Whether the injured insured obtains full recovery of the tortfeasor's liability insurance limits is irrelevant to the determination of underinsurance payments. Underinsured motorist coverage allows the injured insured to recover payment from the underinsurer when the “sum of the limits of liability under all ․ insurance policies ․ is less than the applicable damages which the covered person is legally entitled to recover.” RCW 48.22.030(1). The effect of this provision was correctly stated in a recent opinion of the Attorney General:
If an injured insured settles his claim with the tortfeasor's liability insurer for less than the policy limits, the “underinsured motorist” carrier is entitled to compute its payments to the injured insured as though the policy limits had been paid.
AGO 13 (1981), at 19.
See also Dejbod, 63 Wash.App. at 286-87, 818 P.2d 608; Groves v. Progressive Cas., 50 Wash.App. 133, 137, 747 P.2d 498 (1987). RCW 48.22.030(1) explicitly allows the UIM carrier to subtract the “sum of the limits” of applicable liability policies. As Harris notes, “Hamilton correctly recognized that, once the arbitration panel determined that a tortfeasor was responsible, the full amount of his stated liability limit was ‘applicable’ even if the claimant settled with the tortfeasor's liability insurer for a lesser amount.” harris, supra, § 36.3, at 36-6. An injured claimant may not elect to settle with a primary liability insurer for less than full damages and less than policy limits and then proceed against the UIM carrier as if the UIM insurance were the primary insurance.
I would conclude that the superior court correctly granted summary judgment to Allstate and that the Court of Appeals correctly affirmed.
1. F. CHANGES IN CONDITIONS․4. The following Condition is added:ARBITRATIONa. If we and an insured disagree whether the insured is legally entitled to recover damages from the owner or driver of an underinsured motor vehicle or do not agree as to the amount of damages, either party may make a written demand for arbitration․Clerk's Papers (CP) at 60 (UIM endorsement ¶ F.4.a.).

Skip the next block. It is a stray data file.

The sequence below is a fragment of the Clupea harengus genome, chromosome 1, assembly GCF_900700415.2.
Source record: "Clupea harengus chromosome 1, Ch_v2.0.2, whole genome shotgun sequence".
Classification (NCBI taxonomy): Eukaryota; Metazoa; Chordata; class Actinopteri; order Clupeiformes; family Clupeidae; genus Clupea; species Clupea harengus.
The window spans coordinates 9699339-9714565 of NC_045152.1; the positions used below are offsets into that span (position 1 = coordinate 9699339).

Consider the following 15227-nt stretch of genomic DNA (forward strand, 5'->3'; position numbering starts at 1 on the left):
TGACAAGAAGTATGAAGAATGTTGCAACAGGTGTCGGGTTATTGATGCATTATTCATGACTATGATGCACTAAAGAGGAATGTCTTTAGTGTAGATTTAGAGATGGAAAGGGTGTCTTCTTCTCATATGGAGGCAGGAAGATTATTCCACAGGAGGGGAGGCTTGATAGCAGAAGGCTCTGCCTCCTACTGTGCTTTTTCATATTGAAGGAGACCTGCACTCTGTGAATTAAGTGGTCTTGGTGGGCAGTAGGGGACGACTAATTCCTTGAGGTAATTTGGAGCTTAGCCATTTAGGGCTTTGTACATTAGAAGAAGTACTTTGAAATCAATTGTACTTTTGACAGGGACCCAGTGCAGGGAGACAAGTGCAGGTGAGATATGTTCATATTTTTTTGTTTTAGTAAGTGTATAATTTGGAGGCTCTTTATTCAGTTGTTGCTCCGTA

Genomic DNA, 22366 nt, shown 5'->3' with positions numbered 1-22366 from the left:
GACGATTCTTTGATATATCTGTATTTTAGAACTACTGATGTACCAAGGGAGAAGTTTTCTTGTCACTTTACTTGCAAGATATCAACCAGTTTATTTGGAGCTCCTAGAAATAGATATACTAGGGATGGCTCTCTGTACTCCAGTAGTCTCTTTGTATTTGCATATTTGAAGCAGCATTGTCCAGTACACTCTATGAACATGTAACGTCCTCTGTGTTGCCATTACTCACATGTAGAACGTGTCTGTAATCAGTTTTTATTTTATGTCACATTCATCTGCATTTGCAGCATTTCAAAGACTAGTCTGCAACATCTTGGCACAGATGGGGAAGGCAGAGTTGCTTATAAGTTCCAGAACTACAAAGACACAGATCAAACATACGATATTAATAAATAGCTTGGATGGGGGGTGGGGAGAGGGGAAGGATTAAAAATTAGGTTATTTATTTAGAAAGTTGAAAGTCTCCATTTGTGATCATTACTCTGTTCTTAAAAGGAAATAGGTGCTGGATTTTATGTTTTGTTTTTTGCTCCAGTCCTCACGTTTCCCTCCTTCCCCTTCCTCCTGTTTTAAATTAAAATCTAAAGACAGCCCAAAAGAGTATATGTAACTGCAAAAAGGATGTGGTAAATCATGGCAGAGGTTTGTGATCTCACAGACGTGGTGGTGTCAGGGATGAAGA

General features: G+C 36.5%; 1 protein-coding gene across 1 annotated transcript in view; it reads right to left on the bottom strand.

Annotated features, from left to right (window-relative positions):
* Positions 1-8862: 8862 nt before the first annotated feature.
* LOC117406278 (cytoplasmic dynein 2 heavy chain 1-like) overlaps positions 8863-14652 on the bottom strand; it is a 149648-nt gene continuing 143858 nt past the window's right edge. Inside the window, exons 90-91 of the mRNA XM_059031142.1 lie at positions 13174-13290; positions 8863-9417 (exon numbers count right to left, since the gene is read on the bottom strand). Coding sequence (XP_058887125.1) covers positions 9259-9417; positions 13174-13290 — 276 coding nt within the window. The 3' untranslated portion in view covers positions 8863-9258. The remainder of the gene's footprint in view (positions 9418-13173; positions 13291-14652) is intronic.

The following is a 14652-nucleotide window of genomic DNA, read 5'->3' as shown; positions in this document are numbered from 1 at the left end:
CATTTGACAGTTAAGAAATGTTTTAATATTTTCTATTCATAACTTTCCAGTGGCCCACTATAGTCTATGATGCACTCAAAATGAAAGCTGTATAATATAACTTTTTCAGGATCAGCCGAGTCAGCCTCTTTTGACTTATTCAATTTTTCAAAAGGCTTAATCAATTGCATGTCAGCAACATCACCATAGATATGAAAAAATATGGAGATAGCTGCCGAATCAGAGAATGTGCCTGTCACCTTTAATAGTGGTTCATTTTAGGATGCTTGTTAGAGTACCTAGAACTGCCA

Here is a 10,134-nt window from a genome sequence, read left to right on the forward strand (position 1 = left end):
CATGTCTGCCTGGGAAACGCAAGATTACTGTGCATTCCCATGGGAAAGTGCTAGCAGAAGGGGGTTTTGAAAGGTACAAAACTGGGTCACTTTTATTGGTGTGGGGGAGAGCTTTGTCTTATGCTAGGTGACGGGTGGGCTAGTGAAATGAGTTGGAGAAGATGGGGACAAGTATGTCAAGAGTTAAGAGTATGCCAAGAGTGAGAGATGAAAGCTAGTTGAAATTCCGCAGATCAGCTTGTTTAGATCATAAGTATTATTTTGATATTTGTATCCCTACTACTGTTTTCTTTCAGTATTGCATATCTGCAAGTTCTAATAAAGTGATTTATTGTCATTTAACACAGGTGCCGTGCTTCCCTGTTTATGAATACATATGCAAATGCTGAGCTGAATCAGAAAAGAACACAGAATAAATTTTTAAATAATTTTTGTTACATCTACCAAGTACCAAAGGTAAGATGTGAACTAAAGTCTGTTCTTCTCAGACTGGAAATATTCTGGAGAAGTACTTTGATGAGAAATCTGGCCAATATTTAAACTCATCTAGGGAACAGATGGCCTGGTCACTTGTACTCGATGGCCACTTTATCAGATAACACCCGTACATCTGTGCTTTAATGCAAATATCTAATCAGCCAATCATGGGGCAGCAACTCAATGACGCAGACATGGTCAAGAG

2. The dissent mistakenly describes Allstate's UIM coverage as “secondary.” Dissent at 829. To the contrary, where the tortfeasor has no liability insurance, there is nothing for UIM coverage to be “secondary” to. In that instance UIM coverage is primary.
3. RCW 4.22.070(1)(b) states the liability of each defendant shall be several only and shall not be joint except[i]f the trier of fact determines that the claimant or party suffering bodily injury or incurring property damages was not at fault, the defendants against whom judgment is entered shall be jointly and severally liable for the sum of their proportionate shares of the claimants [claimant's] total damages.(Emphasis added.)
4. As set forth in Thomas V. Harris, Washington Insurance Law § 36.3, at 36-10 (1995), the situation could be different if the arbitration followed a full litigation against all alleged tortfeasors, or if there were no arbitration clause at all.
5. The dissent would hold the UIM carrier “is not liable to pay UIM benefits when the primary insurance applicable to the claimants' damages is sufficient to fully compensate them for all of their damages.” Dissent at 829. The problem with this statement is three-fold: (1) “primary” liability insurance is applicable to only one tortfeasor, not the other; (2) that liability policy is liable to compensate for damages caused by only the vehicle it insures, not the vehicle it does not; and (3) absent joint liability as per the statute, the liability policy at issue here is available to pay only 50 percent of the damages, not “all of their damages.”
6. This clearly makes sense, as the outcome of a litigation can never be known in advance. See United States v. Armour & Co., 402 U.S. 673, 681, 91 S.Ct. 1752, 29 L.Ed.2d 256 (1971); Washburn v. Beatt Equip. Co., 120 Wash.2d 246, 298, 840 P.2d 860 (1992).
SMITH, JOHNSON, ALEXANDER, JJ., and DOLLIVER, J. Pro Tem., concur.
Response sent, thank you
Docket No: No. 66493-5.
Decided: October 21, 1999
Court: Supreme Court of Washington,En Banc.